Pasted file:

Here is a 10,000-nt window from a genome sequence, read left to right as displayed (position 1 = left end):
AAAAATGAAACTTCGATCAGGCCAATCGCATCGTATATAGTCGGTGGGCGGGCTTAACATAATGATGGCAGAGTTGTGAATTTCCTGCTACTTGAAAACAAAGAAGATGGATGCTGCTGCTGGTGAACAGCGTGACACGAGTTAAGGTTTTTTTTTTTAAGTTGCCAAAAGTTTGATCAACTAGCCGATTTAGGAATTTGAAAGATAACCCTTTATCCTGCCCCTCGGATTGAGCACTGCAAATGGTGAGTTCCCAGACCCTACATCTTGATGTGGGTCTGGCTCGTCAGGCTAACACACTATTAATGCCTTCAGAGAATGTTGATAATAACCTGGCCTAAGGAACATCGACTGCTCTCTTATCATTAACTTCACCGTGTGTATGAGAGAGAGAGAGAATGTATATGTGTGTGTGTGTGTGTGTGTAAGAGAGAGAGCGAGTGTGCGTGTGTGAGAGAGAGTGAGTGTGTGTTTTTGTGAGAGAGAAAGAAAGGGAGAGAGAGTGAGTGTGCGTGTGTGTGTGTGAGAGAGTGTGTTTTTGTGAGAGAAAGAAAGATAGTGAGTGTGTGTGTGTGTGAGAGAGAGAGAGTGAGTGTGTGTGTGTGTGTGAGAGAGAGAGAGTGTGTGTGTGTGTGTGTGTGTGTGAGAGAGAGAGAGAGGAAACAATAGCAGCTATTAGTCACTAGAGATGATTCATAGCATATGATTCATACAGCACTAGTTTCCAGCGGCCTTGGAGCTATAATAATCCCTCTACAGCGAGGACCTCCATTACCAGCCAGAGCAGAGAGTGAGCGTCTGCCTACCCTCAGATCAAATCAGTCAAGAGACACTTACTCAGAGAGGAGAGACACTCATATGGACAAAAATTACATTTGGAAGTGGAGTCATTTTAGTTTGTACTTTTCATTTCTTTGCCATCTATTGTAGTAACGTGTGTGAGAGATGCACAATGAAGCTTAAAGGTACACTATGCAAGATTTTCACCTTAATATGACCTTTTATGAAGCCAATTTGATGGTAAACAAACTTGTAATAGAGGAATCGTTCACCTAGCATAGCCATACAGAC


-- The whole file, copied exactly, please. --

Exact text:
Here is a 10,000-nt window from a genome sequence, read left to right as displayed (position 1 = left end):
AAAAATGAAACTTCGATCAGGCCAATCGCATCGTATATAGTCGGTGGGCGGGCTTAACATAATGATGGCAGAGTTGTGAATTTCCTGCTACTTGAAAACAAAGAAGATGGATGCTGCTGCTGGTGAACAGCGTGACACGAGTTAAGGTTTTTTTTTTTAAGTTGCCAAAAGTTTGATCAACTAGCCGATTTAGGAATTTGAAAGATAACCCTTTATCCTGCCCCTCGGATTGAGCACTGCAAATGGTGAGTTCCCAGACCCTACATCTTGATGTGGGTCTGGCTCGTCAGGCTAACACACTATTAATGCCTTCAGAGAATGTTGATAATAACCTGGCCTAAGGAACATCGACTGCTCTCTTATCATTAACTTCACCGTGTGTATGAGAGAGAGAGAGAATGTATATGTGTGTGTGTGTGTGTGTGTAAGAGAGAGAGCGAGTGTGCGTGTGTGAGAGAGAGTGAGTGTGTGTTTTTGTGAGAGAGAAAGAAAGGGAGAGAGAGTGAGTGTGCGTGTGTGTGTGTGAGAGAGTGTGTTTTTGTGAGAGAAAGAAAGATAGTGAGTGTGTGTGTGTGTGAGAGAGAGAGAGTGAGTGTGTGTGTGTGTGTGAGAGAGAGAGAGTGTGTGTGTGTGTGTGTGTGTGTGAGAGAGAGAGAGAGGAAACAATAGCAGCTATTAGTCACTAGAGATGATTCATAGCATATGATTCATACAGCACTAGTTTCCAGCGGCCTTGGAGCTATAATAATCCCTCTACAGCGAGGACCTCCATTACCAGCCAGAGCAGAGAGTGAGCGTCTGCCTACCCTCAGATCAAATCAGTCAAGAGACACTTACTCAGAGAGGAGAGACACTCATATGGACAAAAATTACATTTGGAAGTGGAGTCATTTTAGTTTGTACTTTTCATTTCTTTGCCATCTATTGTAGTAACGTGTGTGAGAGATGCACAATGAAGCTTAAAGGTACACTATGCAAGATTTTCACCTTAATATGACCTTTTATGAAGCCAATTTGATGGTAAACAAACTTGTAATAGAGGAATCGTTCACCTAGCATAGCCATACAGAC